The Concordia Cobbers will assemble in Moorhead this weekend to start practices for their 101st football season. The number of players expected to draw equipment on Saturday is 137, allowing Concordia to continue as a location that refutes the notion football is in substantial decline with the number of lads willing to compete.

The Cobbers received a fine bit of promotion Friday morning, when receiver Brandon Zylstra was featured in the Star Tribune column of Sid Hartman, approaching merely his 74th football season as a Minneapolis sports writer.

Zylstra wrapped up an excellent career at Concordia in the fall of 2015 and became a star receiver for the Edmonton Eskimos in the CFL. He’s now competing with a deep group of candidates to be the fourth or fifth wide receiver for the Vikings.

Jim Cella, Concordia’s sports information director, was at Thursday’s Vikings practice. I talked with him later and asked a familiar question:

“Remind me … what’s the source of Cobbers?’’

The information Cella sent along included the fact that Vikings was nominated as a nickname in the 1920s, but was rejected by students. Maybe they had a premonition about Super Bowls and defeat.

Concordia grew in the 1890s in the middle of corn fields and rival schools called its students “corncobs’’ — and Cobbers became the official nickname in 1932.

“Fear the Ear,’’ as the students now tell you.

A breakthrough by Zylstra — from Division III to the Vikings — would be a long-shot success, but not unprecedented:

Jim Christopherson was the Vikings placekicker in 1962, Gary Larsen was a Purple People Eater from 1964 to 1974, and Barry Bennett was a nose tackle for two brief Vikings moments.

Kim Bokamper, the outstanding Dolphin, was also a Cobber for a freshman season (1972), and linebacker Dave Klug played four seasons with the Chiefs.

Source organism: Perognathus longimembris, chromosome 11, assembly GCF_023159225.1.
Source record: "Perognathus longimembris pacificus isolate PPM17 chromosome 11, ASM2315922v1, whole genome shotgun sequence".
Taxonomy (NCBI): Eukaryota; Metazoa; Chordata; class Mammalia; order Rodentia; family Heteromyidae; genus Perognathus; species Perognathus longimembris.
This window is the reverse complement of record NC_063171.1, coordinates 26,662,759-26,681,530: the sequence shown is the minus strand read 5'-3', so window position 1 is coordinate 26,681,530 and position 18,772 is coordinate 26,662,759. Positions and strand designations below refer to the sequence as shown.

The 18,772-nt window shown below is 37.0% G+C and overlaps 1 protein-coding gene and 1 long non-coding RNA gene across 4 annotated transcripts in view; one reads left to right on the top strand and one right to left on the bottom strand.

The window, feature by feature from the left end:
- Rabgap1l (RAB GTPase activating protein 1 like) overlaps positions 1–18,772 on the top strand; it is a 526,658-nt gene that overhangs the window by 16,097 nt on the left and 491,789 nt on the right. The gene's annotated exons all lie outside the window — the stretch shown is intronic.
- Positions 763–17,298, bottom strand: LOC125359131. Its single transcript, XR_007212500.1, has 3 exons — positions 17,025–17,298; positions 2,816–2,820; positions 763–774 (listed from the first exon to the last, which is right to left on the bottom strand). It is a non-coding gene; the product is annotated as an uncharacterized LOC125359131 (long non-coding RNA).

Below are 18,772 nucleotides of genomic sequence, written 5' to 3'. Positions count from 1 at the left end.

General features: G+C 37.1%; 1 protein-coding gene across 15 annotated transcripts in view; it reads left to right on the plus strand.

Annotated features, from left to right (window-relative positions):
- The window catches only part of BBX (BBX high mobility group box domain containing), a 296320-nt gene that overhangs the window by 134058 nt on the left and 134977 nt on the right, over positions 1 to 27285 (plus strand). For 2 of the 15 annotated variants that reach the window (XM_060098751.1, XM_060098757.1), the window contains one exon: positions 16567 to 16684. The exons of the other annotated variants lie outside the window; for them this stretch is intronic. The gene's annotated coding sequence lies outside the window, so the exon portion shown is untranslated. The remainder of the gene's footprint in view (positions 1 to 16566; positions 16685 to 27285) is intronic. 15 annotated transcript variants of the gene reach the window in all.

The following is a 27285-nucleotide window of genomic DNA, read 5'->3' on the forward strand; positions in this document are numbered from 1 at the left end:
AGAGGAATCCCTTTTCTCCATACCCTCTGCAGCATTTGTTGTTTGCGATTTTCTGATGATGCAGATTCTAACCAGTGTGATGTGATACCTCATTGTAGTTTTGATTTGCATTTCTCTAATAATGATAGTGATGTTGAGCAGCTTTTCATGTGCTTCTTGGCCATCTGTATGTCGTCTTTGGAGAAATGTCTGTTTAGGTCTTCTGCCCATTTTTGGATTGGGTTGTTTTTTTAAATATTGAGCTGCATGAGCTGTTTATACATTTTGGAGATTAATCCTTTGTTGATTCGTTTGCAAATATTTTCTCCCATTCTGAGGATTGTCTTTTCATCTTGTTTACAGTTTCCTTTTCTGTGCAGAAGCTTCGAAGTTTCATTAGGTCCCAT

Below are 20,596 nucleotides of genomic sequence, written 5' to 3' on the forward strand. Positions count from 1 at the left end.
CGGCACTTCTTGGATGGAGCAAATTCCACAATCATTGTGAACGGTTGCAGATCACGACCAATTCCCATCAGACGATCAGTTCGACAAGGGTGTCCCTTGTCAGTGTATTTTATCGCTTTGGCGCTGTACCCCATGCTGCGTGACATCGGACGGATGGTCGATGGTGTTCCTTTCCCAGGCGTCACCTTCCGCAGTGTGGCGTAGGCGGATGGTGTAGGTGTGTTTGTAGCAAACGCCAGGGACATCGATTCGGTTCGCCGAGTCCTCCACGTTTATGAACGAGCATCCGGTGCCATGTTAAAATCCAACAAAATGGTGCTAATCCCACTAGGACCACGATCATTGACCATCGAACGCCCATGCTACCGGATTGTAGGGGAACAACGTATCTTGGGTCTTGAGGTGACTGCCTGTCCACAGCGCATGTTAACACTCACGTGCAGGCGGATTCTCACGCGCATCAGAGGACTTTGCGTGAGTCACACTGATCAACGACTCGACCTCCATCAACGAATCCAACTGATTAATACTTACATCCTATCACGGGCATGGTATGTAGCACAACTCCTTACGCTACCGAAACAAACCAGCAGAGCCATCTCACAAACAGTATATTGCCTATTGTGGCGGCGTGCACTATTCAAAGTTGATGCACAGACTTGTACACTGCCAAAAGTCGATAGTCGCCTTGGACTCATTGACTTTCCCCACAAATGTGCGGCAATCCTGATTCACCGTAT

The exceptional tradition of Concordia football gets lost even with those Twin Citians who do take an interest in the MIAC.

When Gustavus was the power in the 1950s, Concordia was there as a worthy rival. When St. John’s John Gagliardi was winning his first national title (NAIA) in 1963, Concordia was national co-champion the next season — the first of its three national titles.

When Minnesota Duluth was in the league (through 1974) and Jim Malosky was a legendary coach, Concordia was there with Jake Christiansen and then Christopherson as a stout opponent. As Bethel became the main challenger to St. John’s in the late ’90s, Concordia remained an obstacle.

What Concordia and coach Terry Horan haven’t done as of yet is defeat St. Thomas in the decade since Glenn Caruso turned the Tommies into a dynastic force. The Cobbers had St. Thomas by the throat in Moorhead in 2016 and let it get away.

Now, the Cobbers are coming off an 8-2 season with an experienced roster and home games against St. Thomas and also St. John’s. And MIAC football coaches have a tendency to talk about the trip to Moorhead as if they are embarking on a wagon-train ride to Butte, Mont.

Home field aside, the Cobbers could use a monster like Bennett in the middle of the defense when facing the Tommies and the Johnies.

Barry was in town with his wife, Carol, this week. They are twice-a-week commuters from Long Prairie for not the best of reasons: treatment at the University of Minnesota for the rare cancer that Barry has been battling in his left arm.

This guy, though … he was a three-time national heavyweight champion wrestler for the Cobbers, and a third-rounder (60th overall) for New Orleans in 1974. He was a nose tackle, with a menacing Fu Manchu mustache and never weighing over 270.

Before Concordia, Bennett played for Gary Gustafson at North St. Paul and dreamed of being a Viking.

“After the Saints let me go, I was in camp with the Vikings in ’82 and was going to make the team,’’ Bennett said. “Then, Bud [Grant] brought in Charlie Johnson from Philadelphia in late August.

“I was crushed, but the Jets signed me, and that got me six good years in New York, on a line with [Mark] Gastineau and [Joe] Klecko.’’

The Jets cut Bennett in 1988 and he was back home in Buffalo, Minn., with his family. Henry Thomas was banged up and the Vikings brought in Bennett from 40 miles away for Game 16.

Zylstra would be a good story but not a groundbreaker as a Cobber turned Viking. Larsen was a force, Christopherson was the kicker, and Bennett had that one game — a 28-27 thriller over the Bears.

“Walker Lee Ashley had that long interception against [Mike] Tomczak,’’ Bennett said. “It was a great game. And I’m undefeated as a Viking.’’